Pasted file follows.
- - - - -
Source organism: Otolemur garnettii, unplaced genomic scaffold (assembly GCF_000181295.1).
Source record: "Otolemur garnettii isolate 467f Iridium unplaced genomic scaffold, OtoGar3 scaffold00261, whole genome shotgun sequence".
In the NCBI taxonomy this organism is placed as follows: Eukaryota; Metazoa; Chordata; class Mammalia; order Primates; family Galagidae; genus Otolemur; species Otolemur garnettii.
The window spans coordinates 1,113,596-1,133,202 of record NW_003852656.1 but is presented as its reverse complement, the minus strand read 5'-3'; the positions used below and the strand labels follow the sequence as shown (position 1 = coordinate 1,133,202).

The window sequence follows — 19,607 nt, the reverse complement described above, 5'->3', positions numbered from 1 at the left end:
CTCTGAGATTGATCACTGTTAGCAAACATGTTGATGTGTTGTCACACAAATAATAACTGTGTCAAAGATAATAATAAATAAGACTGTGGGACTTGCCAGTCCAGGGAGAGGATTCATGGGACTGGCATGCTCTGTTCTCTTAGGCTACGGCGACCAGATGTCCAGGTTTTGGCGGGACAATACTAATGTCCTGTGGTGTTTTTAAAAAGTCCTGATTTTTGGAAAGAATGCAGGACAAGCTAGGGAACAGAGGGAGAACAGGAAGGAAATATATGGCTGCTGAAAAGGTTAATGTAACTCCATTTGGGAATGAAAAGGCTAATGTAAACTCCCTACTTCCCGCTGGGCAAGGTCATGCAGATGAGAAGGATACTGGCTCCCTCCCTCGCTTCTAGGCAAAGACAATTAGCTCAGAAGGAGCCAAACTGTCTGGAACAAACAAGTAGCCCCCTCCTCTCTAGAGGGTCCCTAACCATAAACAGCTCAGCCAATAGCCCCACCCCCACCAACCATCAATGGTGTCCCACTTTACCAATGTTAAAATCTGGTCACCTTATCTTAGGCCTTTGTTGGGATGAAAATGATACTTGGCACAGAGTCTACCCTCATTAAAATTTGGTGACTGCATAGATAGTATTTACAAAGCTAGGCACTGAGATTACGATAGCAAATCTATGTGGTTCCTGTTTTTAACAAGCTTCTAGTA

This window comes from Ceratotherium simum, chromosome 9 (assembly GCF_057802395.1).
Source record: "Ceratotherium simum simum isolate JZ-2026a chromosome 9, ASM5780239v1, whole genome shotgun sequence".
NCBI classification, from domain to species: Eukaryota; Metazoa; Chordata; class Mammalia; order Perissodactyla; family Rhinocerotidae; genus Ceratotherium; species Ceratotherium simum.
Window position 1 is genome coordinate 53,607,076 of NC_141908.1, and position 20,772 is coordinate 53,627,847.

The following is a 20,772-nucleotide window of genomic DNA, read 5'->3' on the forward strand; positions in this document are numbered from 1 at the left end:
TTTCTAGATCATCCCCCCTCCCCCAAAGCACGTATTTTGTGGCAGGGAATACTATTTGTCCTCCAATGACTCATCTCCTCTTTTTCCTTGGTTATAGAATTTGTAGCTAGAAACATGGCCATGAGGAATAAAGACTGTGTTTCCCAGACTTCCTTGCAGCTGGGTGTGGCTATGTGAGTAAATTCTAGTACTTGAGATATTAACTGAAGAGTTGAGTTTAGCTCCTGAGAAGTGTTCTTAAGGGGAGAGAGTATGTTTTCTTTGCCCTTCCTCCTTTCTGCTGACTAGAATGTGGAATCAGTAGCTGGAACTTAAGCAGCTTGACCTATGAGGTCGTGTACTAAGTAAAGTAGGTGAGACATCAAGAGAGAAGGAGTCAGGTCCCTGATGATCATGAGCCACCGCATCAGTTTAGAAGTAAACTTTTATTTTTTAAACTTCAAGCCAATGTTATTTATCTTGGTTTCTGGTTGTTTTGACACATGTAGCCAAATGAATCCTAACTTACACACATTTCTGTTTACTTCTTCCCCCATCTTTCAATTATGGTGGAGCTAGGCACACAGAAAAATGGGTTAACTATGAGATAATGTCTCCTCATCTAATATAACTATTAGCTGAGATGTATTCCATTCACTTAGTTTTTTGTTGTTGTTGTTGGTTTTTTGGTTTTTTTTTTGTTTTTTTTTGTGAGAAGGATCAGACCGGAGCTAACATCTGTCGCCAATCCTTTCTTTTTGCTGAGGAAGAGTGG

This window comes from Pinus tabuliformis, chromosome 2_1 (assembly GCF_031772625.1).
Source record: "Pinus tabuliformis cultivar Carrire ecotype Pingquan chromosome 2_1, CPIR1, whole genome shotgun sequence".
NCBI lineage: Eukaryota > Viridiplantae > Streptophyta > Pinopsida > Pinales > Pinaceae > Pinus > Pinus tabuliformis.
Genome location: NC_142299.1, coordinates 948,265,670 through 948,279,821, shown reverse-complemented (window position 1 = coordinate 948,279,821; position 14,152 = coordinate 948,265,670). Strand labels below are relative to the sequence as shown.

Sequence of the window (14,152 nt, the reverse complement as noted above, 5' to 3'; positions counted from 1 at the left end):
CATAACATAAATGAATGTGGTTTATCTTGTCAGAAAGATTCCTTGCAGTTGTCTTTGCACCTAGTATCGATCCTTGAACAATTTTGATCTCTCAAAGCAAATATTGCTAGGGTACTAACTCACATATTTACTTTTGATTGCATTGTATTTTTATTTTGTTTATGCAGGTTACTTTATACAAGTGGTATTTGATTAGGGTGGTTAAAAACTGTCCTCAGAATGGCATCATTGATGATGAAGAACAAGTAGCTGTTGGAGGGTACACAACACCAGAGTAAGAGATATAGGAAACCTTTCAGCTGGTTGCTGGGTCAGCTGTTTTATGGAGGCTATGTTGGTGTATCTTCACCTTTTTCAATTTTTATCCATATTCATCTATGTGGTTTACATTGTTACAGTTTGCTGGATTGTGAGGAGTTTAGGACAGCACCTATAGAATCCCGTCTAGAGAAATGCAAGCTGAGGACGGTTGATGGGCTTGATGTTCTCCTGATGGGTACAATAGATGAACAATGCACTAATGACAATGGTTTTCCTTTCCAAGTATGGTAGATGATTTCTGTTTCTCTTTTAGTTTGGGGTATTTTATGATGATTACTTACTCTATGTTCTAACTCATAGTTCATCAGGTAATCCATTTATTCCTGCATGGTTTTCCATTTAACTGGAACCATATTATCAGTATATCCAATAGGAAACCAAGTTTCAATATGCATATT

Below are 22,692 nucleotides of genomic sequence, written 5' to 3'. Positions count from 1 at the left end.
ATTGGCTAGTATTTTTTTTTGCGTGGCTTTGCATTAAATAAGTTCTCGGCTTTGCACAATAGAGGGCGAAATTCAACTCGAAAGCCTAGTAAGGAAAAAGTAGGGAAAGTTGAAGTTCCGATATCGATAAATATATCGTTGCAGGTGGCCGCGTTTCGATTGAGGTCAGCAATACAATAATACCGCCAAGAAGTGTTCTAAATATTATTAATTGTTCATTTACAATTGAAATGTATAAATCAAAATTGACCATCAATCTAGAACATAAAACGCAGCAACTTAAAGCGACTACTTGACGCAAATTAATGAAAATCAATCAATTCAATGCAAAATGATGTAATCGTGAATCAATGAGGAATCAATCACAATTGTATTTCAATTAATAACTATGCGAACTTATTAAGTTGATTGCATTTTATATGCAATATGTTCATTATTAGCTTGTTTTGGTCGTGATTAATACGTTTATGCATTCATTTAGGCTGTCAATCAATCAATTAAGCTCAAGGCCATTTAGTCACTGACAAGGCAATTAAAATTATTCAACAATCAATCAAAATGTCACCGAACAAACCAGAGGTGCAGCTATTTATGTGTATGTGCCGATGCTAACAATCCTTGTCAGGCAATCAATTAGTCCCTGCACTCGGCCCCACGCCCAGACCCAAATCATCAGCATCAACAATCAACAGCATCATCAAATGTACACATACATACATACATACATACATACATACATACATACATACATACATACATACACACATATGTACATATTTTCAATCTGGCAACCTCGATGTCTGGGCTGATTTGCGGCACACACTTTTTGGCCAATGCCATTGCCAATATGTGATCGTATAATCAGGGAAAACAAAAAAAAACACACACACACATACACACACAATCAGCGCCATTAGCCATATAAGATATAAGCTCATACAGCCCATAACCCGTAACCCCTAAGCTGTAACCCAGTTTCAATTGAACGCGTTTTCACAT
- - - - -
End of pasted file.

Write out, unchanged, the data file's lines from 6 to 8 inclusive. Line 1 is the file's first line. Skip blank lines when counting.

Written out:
CTCTGAGATTGATCACTGTTAGCAAACATGTTGATGTGTTGTCACACAAATAATAACTGTGTCAAAGATAATAATAAATAAGACTGTGGGACTTGCCAGTCCAGGGAGAGGATTCATGGGACTGGCATGCTCTGTTCTCTTAGGCTACGGCGACCAGATGTCCAGGTTTTGGCGGGACAATACTAATGTCCTGTGGTGTTTTTAAAAAGTCCTGATTTTTGGAAAGAATGCAGGACAAGCTAGGGAACAGAGGGAGAACAGGAAGGAAATATATGGCTGCTGAAAAGGTTAATGTAACTCCATTTGGGAATGAAAAGGCTAATGTAAACTCCCTACTTCCCGCTGGGCAAGGTCATGCAGATGAGAAGGATACTGGCTCCCTCCCTCGCTTCTAGGCAAAGACAATTAGCTCAGAAGGAGCCAAACTGTCTGGAACAAACAAGTAGCCCCCTCCTCTCTAGAGGGTCCCTAACCATAAACAGCTCAGCCAATAGCCCCACCCCCACCAACCATCAATGGTGTCCCACTTTACCAATGTTAAAATCTGGTCACCTTATCTTAGGCCTTTGTTGGGATGAAAATGATACTTGGCACAGAGTCTACCCTCATTAAAATTTGGTGACTGCATAGATAGTATTTACAAAGCTAGGCACTGAGATTACGATAGCAAATCTATGTGGTTCCTGTTTTTAACAAGCTTCTAGTA

This window comes from Ceratotherium simum, chromosome 9 (assembly GCF_057802395.1).
Source record: "Ceratotherium simum simum isolate JZ-2026a chromosome 9, ASM5780239v1, whole genome shotgun sequence".